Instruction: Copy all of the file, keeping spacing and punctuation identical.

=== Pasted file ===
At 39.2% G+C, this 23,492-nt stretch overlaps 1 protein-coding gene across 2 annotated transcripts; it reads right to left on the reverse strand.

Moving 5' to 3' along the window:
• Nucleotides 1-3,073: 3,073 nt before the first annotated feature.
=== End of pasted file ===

At 39.2% G+C, this 23,492-nt stretch overlaps 1 protein-coding gene across 2 annotated transcripts; it reads right to left on the reverse strand.

Moving 5' to 3' along the window:
• Nucleotides 1-3,073: 3,073 nt before the first annotated feature.